French food group Danone said it would spend $40 million on upgrading its Balclutha milk powder facility to make it carbon neutral.
Danone said the upgrade would make the Balclutha facility the New Zealand dairy industry's first carbon neutral plant.
The company said it it would spend $30 million on building a state of the art biomass boiler, to be fuelled by woodwaste from surrounding plantation forests.
Danone said its new boiler would reduce the plant's carbon dioxide emissions by 20,000 tonnes a year. The existing boiler runs on LPG.
The Balclutha plant processes raw milk sourced from 18 local farms into powder that is used as the base for production of its Nutiricia infant milk formula (IMF) brands, including Aptamil and Karicare.
Boilers play a big role in converting milk into a dry powder through heat and about 85 per cent of the entire plant's energy consumption comes from steam production.
Cyril Marniquet, Danone's New Zealand operations director, said the company, group-wide, wants to become carbon neutral by 2050.
French engineering company Veolia design and manage construction of the biomass boiler, Danone said in a statement.
Danone's investment in the plant also includes the installation of a new water treatment plant to more efficiently treat water waste.
The multi-national acquired the Balclutha spray drying plant from Gardians and its Airport Oaks, Auckland, blending, packing and canning facilities from Suttons in 2014.
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Since then, the company has invested $150 million to double production capacity of finished infant formula products in New Zealand.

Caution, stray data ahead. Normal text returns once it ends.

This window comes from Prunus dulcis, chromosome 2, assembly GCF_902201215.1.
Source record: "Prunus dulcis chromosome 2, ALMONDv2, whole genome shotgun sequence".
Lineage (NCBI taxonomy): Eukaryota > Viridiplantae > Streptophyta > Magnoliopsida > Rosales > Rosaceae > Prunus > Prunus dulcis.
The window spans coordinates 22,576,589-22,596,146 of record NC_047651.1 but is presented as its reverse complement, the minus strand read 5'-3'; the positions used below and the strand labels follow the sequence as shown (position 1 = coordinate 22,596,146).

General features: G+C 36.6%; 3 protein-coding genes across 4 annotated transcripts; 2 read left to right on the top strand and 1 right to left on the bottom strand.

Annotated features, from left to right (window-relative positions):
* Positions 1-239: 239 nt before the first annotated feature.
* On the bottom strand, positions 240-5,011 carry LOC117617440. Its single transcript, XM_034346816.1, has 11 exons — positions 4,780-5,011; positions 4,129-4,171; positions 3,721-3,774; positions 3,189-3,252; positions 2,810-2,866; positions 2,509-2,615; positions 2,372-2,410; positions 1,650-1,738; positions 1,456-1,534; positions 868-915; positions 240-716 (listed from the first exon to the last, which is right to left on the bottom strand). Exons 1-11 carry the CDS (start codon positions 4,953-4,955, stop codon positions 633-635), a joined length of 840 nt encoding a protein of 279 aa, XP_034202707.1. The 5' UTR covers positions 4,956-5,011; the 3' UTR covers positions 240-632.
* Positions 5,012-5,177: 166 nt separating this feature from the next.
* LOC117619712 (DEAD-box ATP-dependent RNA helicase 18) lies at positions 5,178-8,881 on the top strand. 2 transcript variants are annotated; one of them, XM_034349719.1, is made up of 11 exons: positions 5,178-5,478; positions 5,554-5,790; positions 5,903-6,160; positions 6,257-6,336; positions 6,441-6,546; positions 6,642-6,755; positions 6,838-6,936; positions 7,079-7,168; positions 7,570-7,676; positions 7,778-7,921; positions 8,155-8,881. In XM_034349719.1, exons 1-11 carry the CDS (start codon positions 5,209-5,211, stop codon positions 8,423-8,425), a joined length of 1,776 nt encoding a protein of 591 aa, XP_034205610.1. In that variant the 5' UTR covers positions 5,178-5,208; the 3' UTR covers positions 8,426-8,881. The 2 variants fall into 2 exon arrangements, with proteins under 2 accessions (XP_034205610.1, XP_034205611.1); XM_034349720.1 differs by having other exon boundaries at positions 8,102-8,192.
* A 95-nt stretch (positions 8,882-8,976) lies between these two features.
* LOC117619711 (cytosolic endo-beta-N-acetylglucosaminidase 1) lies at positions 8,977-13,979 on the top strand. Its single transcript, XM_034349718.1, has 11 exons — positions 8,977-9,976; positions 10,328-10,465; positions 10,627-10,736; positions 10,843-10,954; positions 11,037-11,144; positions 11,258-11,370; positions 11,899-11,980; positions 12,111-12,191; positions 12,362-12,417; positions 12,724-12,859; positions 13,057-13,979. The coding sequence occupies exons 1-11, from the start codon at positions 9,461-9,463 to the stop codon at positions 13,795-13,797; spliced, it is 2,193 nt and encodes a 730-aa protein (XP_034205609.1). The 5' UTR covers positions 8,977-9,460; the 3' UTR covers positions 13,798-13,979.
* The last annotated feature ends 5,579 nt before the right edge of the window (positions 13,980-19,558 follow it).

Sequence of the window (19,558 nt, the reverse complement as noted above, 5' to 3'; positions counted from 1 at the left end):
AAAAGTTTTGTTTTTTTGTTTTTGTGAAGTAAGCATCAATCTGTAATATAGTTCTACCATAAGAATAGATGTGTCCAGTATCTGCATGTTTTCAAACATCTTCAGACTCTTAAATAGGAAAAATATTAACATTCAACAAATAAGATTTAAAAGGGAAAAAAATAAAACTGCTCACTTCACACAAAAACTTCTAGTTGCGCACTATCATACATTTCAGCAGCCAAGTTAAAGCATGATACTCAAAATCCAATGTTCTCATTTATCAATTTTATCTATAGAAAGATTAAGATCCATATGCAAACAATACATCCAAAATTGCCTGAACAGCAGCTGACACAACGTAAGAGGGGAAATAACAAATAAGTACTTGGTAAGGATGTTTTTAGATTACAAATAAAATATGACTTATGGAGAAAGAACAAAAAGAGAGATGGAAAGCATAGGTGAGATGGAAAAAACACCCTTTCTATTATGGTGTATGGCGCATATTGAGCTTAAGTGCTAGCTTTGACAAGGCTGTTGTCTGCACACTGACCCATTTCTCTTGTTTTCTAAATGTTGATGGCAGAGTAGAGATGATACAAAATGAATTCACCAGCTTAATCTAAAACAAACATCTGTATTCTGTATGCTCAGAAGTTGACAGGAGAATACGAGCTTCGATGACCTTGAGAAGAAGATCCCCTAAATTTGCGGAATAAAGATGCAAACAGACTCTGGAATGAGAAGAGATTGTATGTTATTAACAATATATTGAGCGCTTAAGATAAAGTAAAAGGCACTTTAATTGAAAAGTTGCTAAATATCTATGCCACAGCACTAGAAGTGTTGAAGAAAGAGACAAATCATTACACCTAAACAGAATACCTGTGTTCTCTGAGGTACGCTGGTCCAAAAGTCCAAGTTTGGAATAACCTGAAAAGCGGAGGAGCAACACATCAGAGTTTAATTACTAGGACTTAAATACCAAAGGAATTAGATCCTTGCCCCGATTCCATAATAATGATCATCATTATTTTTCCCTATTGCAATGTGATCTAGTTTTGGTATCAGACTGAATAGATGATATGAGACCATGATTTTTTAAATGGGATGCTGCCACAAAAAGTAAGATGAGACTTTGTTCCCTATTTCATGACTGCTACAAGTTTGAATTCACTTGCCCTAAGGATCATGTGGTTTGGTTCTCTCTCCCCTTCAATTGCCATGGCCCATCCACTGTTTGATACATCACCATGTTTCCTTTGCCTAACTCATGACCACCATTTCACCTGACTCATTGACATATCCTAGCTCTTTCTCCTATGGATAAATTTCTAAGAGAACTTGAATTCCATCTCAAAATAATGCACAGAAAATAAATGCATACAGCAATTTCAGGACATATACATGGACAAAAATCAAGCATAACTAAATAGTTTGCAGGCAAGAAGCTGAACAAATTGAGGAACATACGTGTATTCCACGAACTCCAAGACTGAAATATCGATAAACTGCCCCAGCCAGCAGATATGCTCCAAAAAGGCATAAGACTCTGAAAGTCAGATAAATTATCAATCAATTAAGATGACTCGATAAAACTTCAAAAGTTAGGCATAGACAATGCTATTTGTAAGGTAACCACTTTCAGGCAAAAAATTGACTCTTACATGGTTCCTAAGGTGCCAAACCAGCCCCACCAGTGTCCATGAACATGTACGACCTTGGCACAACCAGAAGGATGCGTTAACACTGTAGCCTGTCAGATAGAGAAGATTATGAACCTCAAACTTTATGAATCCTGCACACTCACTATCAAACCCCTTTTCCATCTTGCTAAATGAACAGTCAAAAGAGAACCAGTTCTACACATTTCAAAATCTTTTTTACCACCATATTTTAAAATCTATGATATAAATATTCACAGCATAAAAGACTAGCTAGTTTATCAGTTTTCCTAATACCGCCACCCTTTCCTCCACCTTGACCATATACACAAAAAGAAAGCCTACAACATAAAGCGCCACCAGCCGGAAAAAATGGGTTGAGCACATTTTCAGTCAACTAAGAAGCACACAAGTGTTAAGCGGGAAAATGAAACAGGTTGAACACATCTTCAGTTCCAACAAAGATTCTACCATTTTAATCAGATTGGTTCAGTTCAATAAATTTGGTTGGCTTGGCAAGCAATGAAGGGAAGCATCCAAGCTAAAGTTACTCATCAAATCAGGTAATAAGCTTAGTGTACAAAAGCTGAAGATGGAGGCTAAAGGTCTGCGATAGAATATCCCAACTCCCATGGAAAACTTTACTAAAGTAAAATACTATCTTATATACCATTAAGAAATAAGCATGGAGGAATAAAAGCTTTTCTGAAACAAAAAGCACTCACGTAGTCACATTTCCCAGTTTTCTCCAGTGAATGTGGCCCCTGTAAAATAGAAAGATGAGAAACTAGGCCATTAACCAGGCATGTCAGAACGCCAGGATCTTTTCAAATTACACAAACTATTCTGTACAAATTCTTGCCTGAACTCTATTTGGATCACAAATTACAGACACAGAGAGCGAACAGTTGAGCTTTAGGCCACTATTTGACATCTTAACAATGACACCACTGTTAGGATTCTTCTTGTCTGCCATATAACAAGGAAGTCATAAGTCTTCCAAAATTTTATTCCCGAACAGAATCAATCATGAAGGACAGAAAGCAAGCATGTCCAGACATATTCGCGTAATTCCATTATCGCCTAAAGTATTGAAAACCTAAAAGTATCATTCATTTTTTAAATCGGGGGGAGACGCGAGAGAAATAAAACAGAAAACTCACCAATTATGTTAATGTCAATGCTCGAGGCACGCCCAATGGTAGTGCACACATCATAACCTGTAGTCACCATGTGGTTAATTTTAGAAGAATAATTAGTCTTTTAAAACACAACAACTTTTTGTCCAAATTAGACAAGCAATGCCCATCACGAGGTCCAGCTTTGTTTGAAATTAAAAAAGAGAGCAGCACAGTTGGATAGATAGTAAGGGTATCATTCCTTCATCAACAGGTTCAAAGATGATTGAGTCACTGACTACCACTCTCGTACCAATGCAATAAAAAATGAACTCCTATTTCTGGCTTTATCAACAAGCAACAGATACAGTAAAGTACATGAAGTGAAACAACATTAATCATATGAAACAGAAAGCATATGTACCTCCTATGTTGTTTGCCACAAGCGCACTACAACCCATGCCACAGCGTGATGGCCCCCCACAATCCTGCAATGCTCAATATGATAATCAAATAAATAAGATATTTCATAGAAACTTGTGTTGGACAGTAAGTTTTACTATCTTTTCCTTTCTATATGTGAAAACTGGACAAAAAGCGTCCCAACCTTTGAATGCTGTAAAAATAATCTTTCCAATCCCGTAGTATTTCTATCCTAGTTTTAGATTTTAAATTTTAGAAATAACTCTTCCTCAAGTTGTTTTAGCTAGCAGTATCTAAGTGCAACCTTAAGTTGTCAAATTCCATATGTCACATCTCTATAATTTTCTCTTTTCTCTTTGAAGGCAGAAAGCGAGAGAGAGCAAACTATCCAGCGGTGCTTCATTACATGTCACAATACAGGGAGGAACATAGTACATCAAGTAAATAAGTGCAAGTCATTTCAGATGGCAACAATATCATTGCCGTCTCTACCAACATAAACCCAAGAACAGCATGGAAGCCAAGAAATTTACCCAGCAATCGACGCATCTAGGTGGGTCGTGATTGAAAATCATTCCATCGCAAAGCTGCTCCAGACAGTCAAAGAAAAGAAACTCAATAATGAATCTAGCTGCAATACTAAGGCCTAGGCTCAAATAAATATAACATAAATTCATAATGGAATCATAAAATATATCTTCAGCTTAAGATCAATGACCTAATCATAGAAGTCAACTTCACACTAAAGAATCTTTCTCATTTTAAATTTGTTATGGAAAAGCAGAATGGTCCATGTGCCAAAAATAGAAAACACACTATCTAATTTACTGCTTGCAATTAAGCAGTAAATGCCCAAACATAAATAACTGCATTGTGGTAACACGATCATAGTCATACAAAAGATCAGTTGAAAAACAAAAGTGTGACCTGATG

Danone also has a warehousing facility in Auckland and a 49 per cent holding in Yashili New Zealand, which runs an infant formula plant in Pokeno.
"Biomass" or "bioenergy" is energy from plants or plant bi-products.
When energy is released through combustion, carbon dioxide (CO2) and other by-products are also released.
The the CO2 released is largely offset by that which was absorbed in the original growth of the biomass, which will be captured in the growth of new biomass to replace the biomass being used.
Danone's biomass boiler at Balclutha will be fuelled by by-products or residue of forestry activity that may ordinarily go to waste.
"These lumber production by-products, while traditionally disposed of or burned, are valuable sources of heat, steam, and/or electricity when used in a biomass boiler system," it said.
There are four commercial forests within a 50-kilometre radius of the Balclutha plant.
Early this month, Fonterra, a major coal user, said it would would stop installing new coal boilers - 11 years ahead of its previously advised plan.